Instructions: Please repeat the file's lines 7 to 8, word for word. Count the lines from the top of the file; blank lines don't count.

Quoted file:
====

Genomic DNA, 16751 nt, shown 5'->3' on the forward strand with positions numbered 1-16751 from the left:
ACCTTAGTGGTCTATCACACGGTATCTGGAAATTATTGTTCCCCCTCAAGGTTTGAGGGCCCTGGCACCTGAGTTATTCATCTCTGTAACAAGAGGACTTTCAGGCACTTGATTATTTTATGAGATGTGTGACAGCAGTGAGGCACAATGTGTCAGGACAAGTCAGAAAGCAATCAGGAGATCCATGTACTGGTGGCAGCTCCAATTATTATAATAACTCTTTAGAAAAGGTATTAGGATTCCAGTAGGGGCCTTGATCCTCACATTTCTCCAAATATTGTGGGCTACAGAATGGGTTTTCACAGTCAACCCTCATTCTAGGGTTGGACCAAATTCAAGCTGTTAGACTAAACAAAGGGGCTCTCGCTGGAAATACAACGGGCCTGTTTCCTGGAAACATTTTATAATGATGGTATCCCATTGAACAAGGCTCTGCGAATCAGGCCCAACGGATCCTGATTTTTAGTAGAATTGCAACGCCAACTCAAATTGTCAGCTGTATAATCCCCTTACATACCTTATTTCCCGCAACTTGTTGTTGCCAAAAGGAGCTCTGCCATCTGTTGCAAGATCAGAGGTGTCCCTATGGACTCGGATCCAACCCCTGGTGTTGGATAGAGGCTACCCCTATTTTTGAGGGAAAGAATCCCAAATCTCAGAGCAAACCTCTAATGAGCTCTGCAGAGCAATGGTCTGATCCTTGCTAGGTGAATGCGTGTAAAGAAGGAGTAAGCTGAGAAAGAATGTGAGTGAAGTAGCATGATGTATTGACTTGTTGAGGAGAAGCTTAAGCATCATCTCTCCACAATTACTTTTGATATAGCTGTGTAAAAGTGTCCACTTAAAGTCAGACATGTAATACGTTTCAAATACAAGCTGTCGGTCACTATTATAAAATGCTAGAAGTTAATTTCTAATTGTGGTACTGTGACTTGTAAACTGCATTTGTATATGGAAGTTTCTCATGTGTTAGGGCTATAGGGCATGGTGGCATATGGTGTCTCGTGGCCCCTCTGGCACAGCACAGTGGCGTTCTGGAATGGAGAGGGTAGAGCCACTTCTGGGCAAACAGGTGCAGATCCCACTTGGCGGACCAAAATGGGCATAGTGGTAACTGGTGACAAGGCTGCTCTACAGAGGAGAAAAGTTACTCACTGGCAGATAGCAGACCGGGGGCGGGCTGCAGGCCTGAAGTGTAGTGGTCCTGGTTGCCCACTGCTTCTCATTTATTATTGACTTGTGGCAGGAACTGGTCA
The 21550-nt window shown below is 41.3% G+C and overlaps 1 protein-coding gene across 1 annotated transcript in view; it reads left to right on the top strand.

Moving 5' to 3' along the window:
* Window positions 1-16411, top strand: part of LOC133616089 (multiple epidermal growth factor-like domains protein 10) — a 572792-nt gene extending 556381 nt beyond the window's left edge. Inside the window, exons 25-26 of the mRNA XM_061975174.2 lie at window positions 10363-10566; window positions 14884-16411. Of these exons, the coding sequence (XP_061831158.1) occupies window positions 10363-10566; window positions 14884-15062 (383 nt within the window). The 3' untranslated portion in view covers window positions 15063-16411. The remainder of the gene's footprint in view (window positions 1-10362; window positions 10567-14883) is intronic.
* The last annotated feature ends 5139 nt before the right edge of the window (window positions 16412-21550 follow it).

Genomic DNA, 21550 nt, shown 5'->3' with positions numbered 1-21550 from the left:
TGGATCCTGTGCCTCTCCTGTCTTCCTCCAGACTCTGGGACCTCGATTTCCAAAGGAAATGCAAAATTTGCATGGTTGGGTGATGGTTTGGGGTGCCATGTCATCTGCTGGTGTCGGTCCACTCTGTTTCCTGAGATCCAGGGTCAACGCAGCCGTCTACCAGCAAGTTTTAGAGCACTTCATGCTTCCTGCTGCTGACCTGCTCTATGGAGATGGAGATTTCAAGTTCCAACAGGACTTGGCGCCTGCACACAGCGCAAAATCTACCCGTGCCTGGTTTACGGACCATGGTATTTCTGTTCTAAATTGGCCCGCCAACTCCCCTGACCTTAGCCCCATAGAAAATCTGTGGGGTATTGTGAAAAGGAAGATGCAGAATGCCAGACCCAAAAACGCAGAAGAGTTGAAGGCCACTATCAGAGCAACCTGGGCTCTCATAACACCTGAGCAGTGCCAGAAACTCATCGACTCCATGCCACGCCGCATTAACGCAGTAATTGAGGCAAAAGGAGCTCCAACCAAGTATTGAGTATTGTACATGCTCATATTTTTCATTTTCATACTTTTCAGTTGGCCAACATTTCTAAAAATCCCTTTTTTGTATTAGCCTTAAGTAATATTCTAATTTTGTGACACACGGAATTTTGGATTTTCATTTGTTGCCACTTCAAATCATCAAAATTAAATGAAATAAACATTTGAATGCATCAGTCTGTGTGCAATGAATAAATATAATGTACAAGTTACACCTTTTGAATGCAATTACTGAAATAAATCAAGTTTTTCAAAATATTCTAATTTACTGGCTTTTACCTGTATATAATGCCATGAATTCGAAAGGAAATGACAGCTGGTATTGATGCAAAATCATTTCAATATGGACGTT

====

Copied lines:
Genomic DNA, 21550 nt, shown 5'->3' with positions numbered 1-21550 from the left:
TGGATCCTGTGCCTCTCCTGTCTTCCTCCAGACTCTGGGACCTCGATTTCCAAAGGAAATGCAAAATTTGCATGGTTGGGTGATGGTTTGGGGTGCCATGTCATCTGCTGGTGTCGGTCCACTCTGTTTCCTGAGATCCAGGGTCAACGCAGCCGTCTACCAGCAAGTTTTAGAGCACTTCATGCTTCCTGCTGCTGACCTGCTCTATGGAGATGGAGATTTCAAGTTCCAACAGGACTTGGCGCCTGCACACAGCGCAAAATCTACCCGTGCCTGGTTTACGGACCATGGTATTTCTGTTCTAAATTGGCCCGCCAACTCCCCTGACCTTAGCCCCATAGAAAATCTGTGGGGTATTGTGAAAAGGAAGATGCAGAATGCCAGACCCAAAAACGCAGAAGAGTTGAAGGCCACTATCAGAGCAACCTGGGCTCTCATAACACCTGAGCAGTGCCAGAAACTCATCGACTCCATGCCACGCCGCATTAACGCAGTAATTGAGGCAAAAGGAGCTCCAACCAAGTATTGAGTATTGTACATGCTCATATTTTTCATTTTCATACTTTTCAGTTGGCCAACATTTCTAAAAATCCCTTTTTTGTATTAGCCTTAAGTAATATTCTAATTTTGTGACACACGGAATTTTGGATTTTCATTTGTTGCCACTTCAAATCATCAAAATTAAATGAAATAAACATTTGAATGCATCAGTCTGTGTGCAATGAATAAATATAATGTACAAGTTACACCTTTTGAATGCAATTACTGAAATAAATCAAGTTTTTCAAAATATTCTAATTTACTGGCTTTTACCTGTATATAATGCCATGAATTCGAAAGGAAATGACAGCTGGTATTGATGCAAAATCATTTCAATATGGACGTT